European Interest

EU elections to see emergence of eurosceptic forces

Flickr/European Parliament/CC BY-NC-ND 2.0
Due to Brexit, the new parliament will have 705 seats, down from the current 751.

The upcoming European Parliamentary elections in May could result in victory for eurosceptic populists even though mainstream political groups are likely to maintain their majority, according to opinion polls.

As reported by the Agence France-Presse (AFP), forces loyal to Italy’s far-right Interior Minister Matteo Salvini and far-right French politician Marine Le Pen will make gains, according to an analysis of national opinion polls put together by the parliament.

The European People’s Party, which is usually described as a centre-right conservative group but also including MEPs from populist Hungarian premier Viktor Orbán‘s party, is also on course to remain the biggest voting bloc.

And, with the Socialists and Democrats as the second force, the traditional parties of the centre will remain the largest in the new parliament.

The survey forecast that the EPP will lose 34 seats and the Socialists 51 seats but retain 183 seats and 135 seats respectively.

The results of polls also suggest that the liberal group ALDE will move from fourth to third place with a projected 75 seats, compared to 68 today.

According to AFP, ALDE is likely to displace the European Conservatives and Reformist (ECR) Group, which will see its share decline from 75 to 51 seats, with the departure of Britain’s pro-Brexit Conservatives. Poland’s eurosceptic Law and Justice (PiS) Party also belongs to the ECR.

What is more, the liberal group could even, according to the polls, increase its representation to 93 seats if it is joined, whether formally or in an alliance, by French President Emmanuel Macron‘s Republic on the Move (LREM) party.

LREM’s expected gains will however come at the expense of established centrist parties, not Le Pen’s National Rally (NR), which the poll average shows will strengthen its position and win 21 seats.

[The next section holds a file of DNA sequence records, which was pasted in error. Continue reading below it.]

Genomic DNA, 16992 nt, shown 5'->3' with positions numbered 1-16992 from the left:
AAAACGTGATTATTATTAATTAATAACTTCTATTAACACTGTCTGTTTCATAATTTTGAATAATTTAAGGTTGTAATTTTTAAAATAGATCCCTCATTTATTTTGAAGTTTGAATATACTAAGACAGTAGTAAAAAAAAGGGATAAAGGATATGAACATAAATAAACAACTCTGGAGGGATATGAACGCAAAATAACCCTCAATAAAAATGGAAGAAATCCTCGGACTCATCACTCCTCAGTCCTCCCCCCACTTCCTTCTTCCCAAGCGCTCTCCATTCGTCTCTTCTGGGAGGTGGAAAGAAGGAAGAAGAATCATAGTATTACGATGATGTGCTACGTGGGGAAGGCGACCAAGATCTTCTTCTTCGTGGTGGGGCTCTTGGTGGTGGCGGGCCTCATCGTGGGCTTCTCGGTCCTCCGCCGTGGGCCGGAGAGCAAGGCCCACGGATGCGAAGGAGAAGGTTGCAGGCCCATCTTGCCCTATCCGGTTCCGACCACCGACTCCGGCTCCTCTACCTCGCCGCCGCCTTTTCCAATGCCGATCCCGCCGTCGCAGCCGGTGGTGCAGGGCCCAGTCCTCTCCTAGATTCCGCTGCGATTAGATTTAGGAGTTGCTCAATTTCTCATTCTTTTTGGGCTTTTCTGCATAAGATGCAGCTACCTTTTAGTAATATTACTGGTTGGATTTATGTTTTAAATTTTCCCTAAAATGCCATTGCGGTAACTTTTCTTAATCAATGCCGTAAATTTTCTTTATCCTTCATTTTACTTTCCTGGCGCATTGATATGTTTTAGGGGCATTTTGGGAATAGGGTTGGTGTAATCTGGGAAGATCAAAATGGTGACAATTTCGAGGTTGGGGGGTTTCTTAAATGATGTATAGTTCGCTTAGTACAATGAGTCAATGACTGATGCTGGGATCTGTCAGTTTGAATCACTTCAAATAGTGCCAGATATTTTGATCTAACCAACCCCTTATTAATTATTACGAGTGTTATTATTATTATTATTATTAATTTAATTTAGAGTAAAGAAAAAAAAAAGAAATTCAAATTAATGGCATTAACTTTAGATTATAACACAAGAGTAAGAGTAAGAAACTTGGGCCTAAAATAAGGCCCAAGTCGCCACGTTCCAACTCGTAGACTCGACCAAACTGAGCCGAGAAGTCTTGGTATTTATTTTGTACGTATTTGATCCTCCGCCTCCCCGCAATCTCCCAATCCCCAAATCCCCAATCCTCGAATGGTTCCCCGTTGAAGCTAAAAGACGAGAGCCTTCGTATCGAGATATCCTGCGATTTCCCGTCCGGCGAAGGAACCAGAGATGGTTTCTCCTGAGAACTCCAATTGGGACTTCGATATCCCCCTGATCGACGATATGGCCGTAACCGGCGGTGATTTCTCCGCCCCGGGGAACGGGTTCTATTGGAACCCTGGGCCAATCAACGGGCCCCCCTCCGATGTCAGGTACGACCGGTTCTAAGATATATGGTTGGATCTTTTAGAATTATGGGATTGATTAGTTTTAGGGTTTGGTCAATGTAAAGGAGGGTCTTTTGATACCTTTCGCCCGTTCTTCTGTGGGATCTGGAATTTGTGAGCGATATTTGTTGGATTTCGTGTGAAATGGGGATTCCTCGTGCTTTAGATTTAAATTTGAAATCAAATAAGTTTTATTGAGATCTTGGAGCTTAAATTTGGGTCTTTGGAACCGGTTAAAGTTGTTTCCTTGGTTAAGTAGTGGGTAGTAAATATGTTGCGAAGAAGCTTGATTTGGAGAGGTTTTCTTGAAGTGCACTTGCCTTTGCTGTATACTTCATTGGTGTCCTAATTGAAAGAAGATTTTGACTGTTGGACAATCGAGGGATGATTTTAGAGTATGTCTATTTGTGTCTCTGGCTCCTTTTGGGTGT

“Contrary to what some have said, the extremes, the nationalists and the populists are far from attaining a majority,” analyst Christine Verger told AFP.

“Even if they increase a little in numbers, this will not fundamentally shake up the internal balance,” said the analyst from the Jacques Delors Institute.

In a separate report, the Guardian noted that the “grand coalition” of centre-right and centre-left that has run the European parliament for 40 years is set to lose its majority for the first time following elections in May, according to the institution’s internal forecasts.

The centre-right European People’s party and centre-left Socialists & Democrats have long called the shots in the EU parliament, but polls suggest the two big groups will win only 45% of seats, down from 53%.

The far-right group Europe of Nations and Freedom, which includes Marine Le Pen’s National Rally and Matteo Salvini’s League party, is set to increase its share of seats from 5% to 8%.

A poll at the weekend for the Belgian newspaper Le Soir put the Greens on course to become the largest party in Belgium’s federal parliament in the elections that will take place on the same day as the European vote.

The world’s ‘biggest’ voting event

The EU election is “one of the biggest democratic exercises anywhere in the world,” with 373 million citizens from 27 EU countries having a chance to vote, parliament spokesman Jaume Duch Guillot told reporters.

The 705 new members of parliament, to be elected in the May 23-26, will help formulate new EU laws over the next five years and choose the successor to Jean-Claude Juncker, head of the European Commission, the bloc’s executive arm.

Of course, due to Brexit, voters from Britain, will not be participating. This is why the new parliament will have 705 seats, down from the current 751.

Explore more